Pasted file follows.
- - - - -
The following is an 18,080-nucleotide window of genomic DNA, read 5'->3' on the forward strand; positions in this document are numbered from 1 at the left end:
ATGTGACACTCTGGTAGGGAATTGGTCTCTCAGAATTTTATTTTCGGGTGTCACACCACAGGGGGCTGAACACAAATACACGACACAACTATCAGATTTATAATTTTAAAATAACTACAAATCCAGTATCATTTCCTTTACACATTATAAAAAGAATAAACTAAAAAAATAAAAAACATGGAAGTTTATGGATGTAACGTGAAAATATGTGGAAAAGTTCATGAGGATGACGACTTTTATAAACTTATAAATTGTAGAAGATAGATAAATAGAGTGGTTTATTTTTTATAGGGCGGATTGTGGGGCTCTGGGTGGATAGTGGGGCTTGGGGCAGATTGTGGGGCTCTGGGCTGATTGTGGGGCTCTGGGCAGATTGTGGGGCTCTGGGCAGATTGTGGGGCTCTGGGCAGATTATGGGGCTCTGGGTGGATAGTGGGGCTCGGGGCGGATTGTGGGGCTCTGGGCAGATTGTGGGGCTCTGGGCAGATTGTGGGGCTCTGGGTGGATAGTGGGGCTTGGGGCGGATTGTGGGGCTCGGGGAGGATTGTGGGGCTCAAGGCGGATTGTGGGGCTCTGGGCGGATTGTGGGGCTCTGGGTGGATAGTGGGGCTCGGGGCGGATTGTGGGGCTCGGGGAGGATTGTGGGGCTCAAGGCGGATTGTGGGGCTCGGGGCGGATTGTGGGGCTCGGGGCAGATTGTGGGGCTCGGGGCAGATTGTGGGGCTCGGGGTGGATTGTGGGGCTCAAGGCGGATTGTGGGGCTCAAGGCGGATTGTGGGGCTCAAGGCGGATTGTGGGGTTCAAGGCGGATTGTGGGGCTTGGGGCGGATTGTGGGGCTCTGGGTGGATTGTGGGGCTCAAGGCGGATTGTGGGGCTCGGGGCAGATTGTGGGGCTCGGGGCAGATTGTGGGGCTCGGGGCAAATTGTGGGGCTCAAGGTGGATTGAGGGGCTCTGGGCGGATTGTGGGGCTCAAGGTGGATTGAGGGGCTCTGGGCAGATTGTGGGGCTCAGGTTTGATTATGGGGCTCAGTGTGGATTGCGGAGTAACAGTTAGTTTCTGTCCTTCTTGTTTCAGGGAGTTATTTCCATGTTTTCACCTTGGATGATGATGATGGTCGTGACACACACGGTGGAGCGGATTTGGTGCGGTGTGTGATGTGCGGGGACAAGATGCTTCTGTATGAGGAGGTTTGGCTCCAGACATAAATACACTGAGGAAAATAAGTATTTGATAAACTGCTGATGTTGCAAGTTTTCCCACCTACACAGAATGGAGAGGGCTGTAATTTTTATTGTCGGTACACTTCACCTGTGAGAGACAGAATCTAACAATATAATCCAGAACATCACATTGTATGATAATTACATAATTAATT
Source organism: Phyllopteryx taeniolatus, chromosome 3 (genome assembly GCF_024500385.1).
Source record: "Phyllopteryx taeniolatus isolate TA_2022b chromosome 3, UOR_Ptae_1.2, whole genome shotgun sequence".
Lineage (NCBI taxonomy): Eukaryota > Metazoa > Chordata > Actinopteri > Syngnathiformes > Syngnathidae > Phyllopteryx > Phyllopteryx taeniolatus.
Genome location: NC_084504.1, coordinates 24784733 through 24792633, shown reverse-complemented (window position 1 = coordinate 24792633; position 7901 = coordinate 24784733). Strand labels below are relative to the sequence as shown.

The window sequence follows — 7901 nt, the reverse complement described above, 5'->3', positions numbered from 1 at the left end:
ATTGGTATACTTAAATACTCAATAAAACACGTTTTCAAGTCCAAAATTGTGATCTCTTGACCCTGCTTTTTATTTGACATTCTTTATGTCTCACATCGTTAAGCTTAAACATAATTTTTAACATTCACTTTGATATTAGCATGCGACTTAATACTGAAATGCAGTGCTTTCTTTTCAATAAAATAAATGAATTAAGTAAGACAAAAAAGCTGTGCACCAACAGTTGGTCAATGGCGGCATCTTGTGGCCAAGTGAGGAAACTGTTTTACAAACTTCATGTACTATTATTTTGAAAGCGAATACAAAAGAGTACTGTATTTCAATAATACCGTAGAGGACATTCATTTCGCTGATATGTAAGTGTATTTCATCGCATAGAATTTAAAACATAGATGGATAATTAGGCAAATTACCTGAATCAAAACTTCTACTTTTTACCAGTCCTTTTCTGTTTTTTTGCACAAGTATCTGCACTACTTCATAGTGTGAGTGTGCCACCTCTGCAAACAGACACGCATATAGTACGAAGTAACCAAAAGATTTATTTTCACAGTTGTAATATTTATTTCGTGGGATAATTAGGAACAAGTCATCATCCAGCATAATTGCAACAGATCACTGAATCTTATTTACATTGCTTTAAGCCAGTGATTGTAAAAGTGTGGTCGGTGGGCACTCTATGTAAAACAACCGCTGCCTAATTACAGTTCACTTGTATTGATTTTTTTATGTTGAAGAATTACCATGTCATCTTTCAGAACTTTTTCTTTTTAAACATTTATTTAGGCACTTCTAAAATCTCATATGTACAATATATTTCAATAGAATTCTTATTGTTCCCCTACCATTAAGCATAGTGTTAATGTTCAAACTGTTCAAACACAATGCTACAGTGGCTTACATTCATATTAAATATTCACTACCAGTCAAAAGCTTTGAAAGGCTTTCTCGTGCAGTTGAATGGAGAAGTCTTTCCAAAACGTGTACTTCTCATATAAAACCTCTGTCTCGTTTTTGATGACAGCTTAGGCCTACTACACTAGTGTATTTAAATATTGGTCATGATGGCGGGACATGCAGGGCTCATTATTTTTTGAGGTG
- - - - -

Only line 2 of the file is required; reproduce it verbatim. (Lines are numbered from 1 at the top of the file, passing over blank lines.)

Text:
ATGTGACACTCTGGTAGGGAATTGGTCTCTCAGAATTTTATTTTCGGGTGTCACACCACAGGGGGCTGAACACAAATACACGACACAACTATCAGATTTATAATTTTAAAATAACTACAAATCCAGTATCATTTCCTTTACACATTATAAAAAGAATAAACTAAAAAAATAAAAAACATGGAAGTTTATGGATGTAACGTGAAAATATGTGGAAAAGTTCATGAGGATGACGACTTTTATAAACTTATAAATTGTAGAAGATAGATAAATAGAGTGGTTTATTTTTTATAGGGCGGATTGTGGGGCTCTGGGTGGATAGTGGGGCTTGGGGCAGATTGTGGGGCTCTGGGCTGATTGTGGGGCTCTGGGCAGATTGTGGGGCTCTGGGCAGATTGTGGGGCTCTGGGCAGATTATGGGGCTCTGGGTGGATAGTGGGGCTCGGGGCGGATTGTGGGGCTCTGGGCAGATTGTGGGGCTCTGGGCAGATTGTGGGGCTCTGGGTGGATAGTGGGGCTTGGGGCGGATTGTGGGGCTCGGGGAGGATTGTGGGGCTCAAGGCGGATTGTGGGGCTCTGGGCGGATTGTGGGGCTCTGGGTGGATAGTGGGGCTCGGGGCGGATTGTGGGGCTCGGGGAGGATTGTGGGGCTCAAGGCGGATTGTGGGGCTCGGGGCGGATTGTGGGGCTCGGGGCAGATTGTGGGGCTCGGGGCAGATTGTGGGGCTCGGGGTGGATTGTGGGGCTCAAGGCGGATTGTGGGGCTCAAGGCGGATTGTGGGGCTCAAGGCGGATTGTGGGGTTCAAGGCGGATTGTGGGGCTTGGGGCGGATTGTGGGGCTCTGGGTGGATTGTGGGGCTCAAGGCGGATTGTGGGGCTCGGGGCAGATTGTGGGGCTCGGGGCAGATTGTGGGGCTCGGGGCAAATTGTGGGGCTCAAGGTGGATTGAGGGGCTCTGGGCGGATTGTGGGGCTCAAGGTGGATTGAGGGGCTCTGGGCAGATTGTGGGGCTCAGGTTTGATTATGGGGCTCAGTGTGGATTGCGGAGTAACAGTTAGTTTCTGTCCTTCTTGTTTCAGGGAGTTATTTCCATGTTTTCACCTTGGATGATGATGATGGTCGTGACACACACGGTGGAGCGGATTTGGTGCGGTGTGTGATGTGCGGGGACAAGATGCTTCTGTATGAGGAGGTTTGGCTCCAGACATAAATACACTGAGGAAAATAAGTATTTGATAAACTGCTGATGTTGCAAGTTTTCCCACCTACACAGAATGGAGAGGGCTGTAATTTTTATTGTCGGTACACTTCACCTGTGAGAGACAGAATCTAACAATATAATCCAGAACATCACATTGTATGATAATTACATAATTAATT